Parts of London have higher TB rates than Iraq or Rwanda
- 27 October 2015
- From the section London
Parts of London have higher rates of tuberculosis than Rwanda or Iraq, a report from the London Assembly says.
A third of London's boroughs suffer from high rates of TB, with more than 40 incidents per 100,000 people.
Some wards in Brent, Ealing, Harrow, Hounslow and Newham have rates of more than 150 per 100,000.
The report said prisoners, homeless people, people with substance abuse issues, refugees and migrants were particularly at risk.
Although the BCG vaccination against TB is recommended for all newborn babies in London, eight of the 24 boroughs do not offer it.
The rate of infection among UK-born Londoners has risen, while among the non-UK-born it has fallen - and the report said it would be wrong to assume TB was a disease of migrants.
The borough with the highest rate per 100,000 people was Newham, with 107 cases. Figures for 2013 from the World Health Organisation showed in Rwanda the figure was 69, while in Iraq it was 45.
Algeria and Guatemala also had a lower incidence than the capital, the reports points out.
The average rate per 100,000 in the UK as a whole was 13.
A few strains of the disease are now resistant to antibiotic treatment and the cost of treating them can be as high as £500,000 per patient.
Why is London worse than the rest of the country?
- Poor housing, chronic ill health and poor nutrition trigger latent TB into active TB
- Specific health complaints, including diabetes and HIV, weaken the immune system - the capital has high rates of both
- More than 80% of London TB cases occur in people who were born abroad. It is not known how many people arrive with latent TB and it is not deemed cost-effective to screen for it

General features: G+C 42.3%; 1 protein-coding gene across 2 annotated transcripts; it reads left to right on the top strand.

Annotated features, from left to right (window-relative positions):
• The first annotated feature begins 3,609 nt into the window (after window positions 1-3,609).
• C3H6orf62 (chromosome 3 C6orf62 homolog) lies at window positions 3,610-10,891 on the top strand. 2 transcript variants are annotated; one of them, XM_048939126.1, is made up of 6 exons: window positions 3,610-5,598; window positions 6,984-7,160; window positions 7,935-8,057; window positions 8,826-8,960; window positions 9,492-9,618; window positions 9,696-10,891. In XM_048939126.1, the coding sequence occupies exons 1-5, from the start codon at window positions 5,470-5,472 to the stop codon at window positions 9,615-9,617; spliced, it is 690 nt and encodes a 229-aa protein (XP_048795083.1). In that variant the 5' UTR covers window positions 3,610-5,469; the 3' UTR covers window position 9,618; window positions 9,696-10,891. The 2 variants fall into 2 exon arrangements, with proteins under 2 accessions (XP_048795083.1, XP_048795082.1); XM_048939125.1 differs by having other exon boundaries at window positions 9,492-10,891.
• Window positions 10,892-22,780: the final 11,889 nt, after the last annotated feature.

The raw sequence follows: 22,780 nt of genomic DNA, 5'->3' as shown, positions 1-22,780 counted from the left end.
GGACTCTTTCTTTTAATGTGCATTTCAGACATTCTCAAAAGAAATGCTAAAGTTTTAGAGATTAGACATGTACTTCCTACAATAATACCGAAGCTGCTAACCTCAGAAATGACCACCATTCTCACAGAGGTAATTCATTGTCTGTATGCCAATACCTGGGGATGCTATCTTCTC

- Low levels of awareness and late diagnosis by GPs
Source: Tackling TB in London
The London Assembly is calling on Mayor Boris Johnson to educate Londoners about TB, saying many people in the capital are unaware of how TB spreads.
More than half of those surveyed thought spitting could transmit it. In fact, TB is usually spread by close and prolonged contact with someone who is coughing and sneezing.
"Prevention is poor and awareness low, even among the medical profession itself," said Dr Onkar Sahota, the chairman of the Assembly's health committee.
He described the treatment for drug-resistant strains as "expensive, complicated and terribly gruelling".
"The quality of care for TB sufferers also varies across the capital," he said.
- About seven Londoners develop TB symptoms (which include persistent coughing, weight loss and tiredness) every day
- Two billion people worldwide are thought to have latent TB infection, but many will never develop active TB unless their immune systems are compromised
- TB patients must take antibiotics daily for six months
- Those with drug-resistant strains are prescribed an average of 19 pills a day - 14,000 altogether
- They can have severe, life-altering side effects, including nerve damage, kidney and liver impairment, and loss of sight or hearing
The Assembly said it was "unacceptable that children are put at risk of developing a potentially life-threatening illness on the basis of which borough they are born in" and that offering BCG would not cost boroughs more.
Prisoners were among the groups highlighted as being particularly at risk, but TB screening in prisons is not effective enough and the capital's approach to tackling the disease is "fragmented", the report says.
The report calls on the Mayor and the Greater London Authority to fund a new "find and treat" service and use the Team London volunteer network as TB community health champions.
The Mayor's office said he remains "committed to tackling TB" although recent figures show in the three years to 2014, the number of people infected in the capital fell.
He is "assured by Public Health England that every effort continues to be made to prevent and treat the disease in London", a statement said.